I don't recall any formatting issues in the version I read.
        In the past I bought a (self published, I think) Kindle book that was poorly formatted and Amazon refunded it immediately.

    • I enjoyed Ancillary Justice and am glad Ann Leckie won, but you could tell it's a first novel. Her next novel is out in the next couple of months and will be worth a look at.
  • by Anonymous Coward

    ...it's an attempt to protest the forces of political correctness (represented by Wiscon's radical feminist faction) who are attempting to get people fired [fantasticalandrewfox.com] for not toeing the line.

  • Sad Puppy Slate (Score:3, Interesting)

    by Daetrin (576516) on Thursday August 21, 2014 @10:01AM (#47720673)
    "Largely unsuccessful" is a bit of an understatement. Those who follow such things have been rejoicing that the "Sad Puppy Slate" ended up last in all the author categories, and that the novella by Vox Day, the guy with very... questionable political and personal views, actually ended up below "No Award". I think it's interesting that despite the outcries and rage and threats about "No Awarding" the entire slate, the only nominee to actually meet such a fate was the one that almost everyone agreed was literarily a piece of garbage.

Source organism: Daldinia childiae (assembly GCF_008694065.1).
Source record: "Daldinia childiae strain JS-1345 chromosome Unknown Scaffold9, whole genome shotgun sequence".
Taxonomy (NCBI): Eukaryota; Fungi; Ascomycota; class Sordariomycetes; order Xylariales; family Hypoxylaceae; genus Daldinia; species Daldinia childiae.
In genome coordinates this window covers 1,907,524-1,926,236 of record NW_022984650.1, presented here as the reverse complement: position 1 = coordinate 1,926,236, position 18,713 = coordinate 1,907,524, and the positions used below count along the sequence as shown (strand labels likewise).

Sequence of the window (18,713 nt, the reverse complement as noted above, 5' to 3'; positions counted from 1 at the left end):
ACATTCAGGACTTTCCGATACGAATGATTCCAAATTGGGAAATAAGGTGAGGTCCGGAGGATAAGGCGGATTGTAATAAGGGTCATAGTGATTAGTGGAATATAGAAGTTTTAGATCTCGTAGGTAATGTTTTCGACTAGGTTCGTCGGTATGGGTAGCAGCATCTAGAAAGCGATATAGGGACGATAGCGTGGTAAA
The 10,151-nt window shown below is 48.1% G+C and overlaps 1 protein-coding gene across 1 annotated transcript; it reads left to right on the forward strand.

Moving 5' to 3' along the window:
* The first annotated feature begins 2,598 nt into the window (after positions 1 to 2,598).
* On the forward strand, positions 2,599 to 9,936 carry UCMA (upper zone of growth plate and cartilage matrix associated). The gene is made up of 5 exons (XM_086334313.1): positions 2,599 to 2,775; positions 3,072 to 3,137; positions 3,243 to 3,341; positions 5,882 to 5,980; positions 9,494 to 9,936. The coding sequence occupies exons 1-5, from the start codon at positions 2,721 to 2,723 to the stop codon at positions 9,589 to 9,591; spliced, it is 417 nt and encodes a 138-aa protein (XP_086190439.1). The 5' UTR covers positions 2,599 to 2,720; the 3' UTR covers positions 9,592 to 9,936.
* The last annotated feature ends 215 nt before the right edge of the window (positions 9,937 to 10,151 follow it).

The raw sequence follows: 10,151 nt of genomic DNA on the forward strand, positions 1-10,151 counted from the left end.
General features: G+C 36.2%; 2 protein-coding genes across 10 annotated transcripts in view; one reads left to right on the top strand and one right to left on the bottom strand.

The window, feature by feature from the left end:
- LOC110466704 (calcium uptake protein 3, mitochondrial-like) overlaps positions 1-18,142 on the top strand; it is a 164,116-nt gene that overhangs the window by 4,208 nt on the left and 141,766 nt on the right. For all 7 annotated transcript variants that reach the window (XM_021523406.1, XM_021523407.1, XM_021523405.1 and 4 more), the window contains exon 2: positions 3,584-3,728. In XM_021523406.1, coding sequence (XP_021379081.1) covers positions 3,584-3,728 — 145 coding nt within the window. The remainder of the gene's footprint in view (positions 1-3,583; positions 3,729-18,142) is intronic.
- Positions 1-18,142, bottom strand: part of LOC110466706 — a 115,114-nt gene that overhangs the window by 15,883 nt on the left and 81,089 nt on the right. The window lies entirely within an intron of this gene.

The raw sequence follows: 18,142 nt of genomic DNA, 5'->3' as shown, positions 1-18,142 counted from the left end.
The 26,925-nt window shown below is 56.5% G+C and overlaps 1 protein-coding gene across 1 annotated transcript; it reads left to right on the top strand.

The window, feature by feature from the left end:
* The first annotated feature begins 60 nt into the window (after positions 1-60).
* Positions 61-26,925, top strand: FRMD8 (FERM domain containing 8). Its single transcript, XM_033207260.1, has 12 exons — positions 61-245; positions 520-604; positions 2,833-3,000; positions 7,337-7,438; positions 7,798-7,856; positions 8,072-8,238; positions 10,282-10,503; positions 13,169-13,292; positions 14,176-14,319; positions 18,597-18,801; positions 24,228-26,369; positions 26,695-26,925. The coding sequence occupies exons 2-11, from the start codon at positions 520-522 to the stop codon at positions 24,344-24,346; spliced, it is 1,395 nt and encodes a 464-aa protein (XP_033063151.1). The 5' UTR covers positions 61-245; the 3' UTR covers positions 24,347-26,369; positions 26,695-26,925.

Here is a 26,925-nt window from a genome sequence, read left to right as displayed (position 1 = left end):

One does have to wonder how the "Sad Puppy Slate" would have done if it hadn't weighed itself down with a nominee that was simultaneously so objectionable and so poorly written.

    http://whatever.scalzi.com/201... [scalzi.com]
    http://whatever.scalzi.com/201... [scalzi.com]
    • by halivar (535827)

      So the Hugo awards are a popularity contest.

      • Re:Sad Puppy Slate (Score:5, Insightful)

        by Daetrin (576516) on Thursday August 21, 2014 @10:30AM (#47720935)
        Yes, they are. Anyone who thinks otherwise hasn't been paying attention. The Nebula awards are a popularity contest as judged by people in the industry (authors and possibly editors and publishers as well, i forget the specifics,) while the Hugo awards are a popularity contest as judged by the public.